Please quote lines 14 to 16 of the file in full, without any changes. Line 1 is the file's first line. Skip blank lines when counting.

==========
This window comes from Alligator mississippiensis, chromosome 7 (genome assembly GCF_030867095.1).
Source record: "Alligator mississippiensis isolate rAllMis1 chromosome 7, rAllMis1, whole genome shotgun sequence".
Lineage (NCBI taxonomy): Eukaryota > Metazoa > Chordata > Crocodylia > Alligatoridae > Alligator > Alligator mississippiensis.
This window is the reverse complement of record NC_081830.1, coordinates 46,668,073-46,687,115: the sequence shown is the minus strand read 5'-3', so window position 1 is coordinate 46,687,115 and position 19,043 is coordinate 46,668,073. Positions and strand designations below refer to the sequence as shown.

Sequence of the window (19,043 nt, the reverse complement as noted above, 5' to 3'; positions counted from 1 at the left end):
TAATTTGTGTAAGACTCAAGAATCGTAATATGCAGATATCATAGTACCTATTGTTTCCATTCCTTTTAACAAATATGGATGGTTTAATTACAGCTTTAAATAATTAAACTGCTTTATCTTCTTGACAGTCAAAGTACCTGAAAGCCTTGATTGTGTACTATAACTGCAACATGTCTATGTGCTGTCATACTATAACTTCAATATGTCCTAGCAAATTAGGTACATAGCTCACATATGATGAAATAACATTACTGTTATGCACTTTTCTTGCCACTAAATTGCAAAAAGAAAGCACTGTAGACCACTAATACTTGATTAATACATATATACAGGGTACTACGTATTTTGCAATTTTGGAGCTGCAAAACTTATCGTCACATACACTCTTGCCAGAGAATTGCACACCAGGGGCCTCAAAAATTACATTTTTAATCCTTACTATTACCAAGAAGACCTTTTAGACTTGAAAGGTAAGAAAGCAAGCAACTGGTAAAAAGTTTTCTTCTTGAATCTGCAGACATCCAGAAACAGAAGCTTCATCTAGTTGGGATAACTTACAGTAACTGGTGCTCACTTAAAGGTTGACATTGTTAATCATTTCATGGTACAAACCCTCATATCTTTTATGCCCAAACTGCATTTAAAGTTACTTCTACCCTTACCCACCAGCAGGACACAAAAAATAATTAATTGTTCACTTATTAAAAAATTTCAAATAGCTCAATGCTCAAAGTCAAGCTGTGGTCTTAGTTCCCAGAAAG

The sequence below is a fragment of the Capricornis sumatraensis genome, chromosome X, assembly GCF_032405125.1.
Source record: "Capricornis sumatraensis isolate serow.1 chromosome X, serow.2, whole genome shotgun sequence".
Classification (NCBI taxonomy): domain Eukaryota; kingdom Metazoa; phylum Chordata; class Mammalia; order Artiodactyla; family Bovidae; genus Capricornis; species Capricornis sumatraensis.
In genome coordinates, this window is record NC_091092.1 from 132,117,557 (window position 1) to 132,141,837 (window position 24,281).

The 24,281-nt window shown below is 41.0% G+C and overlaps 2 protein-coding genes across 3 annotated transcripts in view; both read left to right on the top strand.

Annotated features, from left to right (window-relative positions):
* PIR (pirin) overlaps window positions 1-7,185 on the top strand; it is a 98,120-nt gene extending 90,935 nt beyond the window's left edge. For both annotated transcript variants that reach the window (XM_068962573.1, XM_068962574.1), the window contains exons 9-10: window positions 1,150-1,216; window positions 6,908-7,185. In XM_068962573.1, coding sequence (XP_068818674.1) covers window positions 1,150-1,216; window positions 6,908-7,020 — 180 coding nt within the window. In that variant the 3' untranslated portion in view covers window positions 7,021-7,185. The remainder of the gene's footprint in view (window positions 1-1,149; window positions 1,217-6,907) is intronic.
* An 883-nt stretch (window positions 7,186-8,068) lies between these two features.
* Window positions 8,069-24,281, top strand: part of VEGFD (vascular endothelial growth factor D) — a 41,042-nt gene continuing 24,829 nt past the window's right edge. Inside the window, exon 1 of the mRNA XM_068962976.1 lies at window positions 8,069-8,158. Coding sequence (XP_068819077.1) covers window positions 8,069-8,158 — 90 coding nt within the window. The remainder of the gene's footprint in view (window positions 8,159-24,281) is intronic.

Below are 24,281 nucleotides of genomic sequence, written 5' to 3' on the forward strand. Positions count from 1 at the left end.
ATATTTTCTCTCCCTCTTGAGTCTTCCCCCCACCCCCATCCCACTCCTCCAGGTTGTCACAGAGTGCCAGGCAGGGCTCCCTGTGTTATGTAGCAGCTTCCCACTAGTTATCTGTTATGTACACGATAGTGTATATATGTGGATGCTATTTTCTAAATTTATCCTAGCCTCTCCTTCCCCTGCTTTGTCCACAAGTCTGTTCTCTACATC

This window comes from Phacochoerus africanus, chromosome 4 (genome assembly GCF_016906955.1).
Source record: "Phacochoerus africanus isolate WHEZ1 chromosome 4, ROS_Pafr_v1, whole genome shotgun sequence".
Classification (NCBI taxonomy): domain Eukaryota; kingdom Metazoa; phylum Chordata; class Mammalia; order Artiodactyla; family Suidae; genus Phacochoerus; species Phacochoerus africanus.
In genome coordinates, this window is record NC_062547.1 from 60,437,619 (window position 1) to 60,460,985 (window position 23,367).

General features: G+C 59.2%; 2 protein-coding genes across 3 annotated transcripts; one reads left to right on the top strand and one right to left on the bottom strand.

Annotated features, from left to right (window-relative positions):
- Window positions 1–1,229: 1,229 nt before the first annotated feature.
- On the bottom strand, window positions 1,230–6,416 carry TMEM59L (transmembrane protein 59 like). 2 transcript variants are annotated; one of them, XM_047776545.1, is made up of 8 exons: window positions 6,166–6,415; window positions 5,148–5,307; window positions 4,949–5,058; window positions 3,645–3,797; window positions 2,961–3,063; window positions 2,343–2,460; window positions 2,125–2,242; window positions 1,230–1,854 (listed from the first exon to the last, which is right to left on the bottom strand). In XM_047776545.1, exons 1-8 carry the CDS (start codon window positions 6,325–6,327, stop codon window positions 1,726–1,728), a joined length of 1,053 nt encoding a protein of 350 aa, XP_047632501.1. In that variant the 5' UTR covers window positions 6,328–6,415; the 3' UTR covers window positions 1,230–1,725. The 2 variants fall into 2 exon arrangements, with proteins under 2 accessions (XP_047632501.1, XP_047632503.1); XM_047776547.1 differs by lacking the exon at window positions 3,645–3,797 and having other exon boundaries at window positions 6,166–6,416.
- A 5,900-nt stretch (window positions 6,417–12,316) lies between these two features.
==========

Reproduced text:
* An 883-nt stretch (window positions 7,186-8,068) lies between these two features.
* Window positions 8,069-24,281, top strand: part of VEGFD (vascular endothelial growth factor D) — a 41,042-nt gene continuing 24,829 nt past the window's right edge. Inside the window, exon 1 of the mRNA XM_068962976.1 lies at window positions 8,069-8,158. Coding sequence (XP_068819077.1) covers window positions 8,069-8,158 — 90 coding nt within the window. The remainder of the gene's footprint in view (window positions 8,159-24,281) is intronic.

Below are 24,281 nucleotides of genomic sequence, written 5' to 3' on the forward strand. Positions count from 1 at the left end.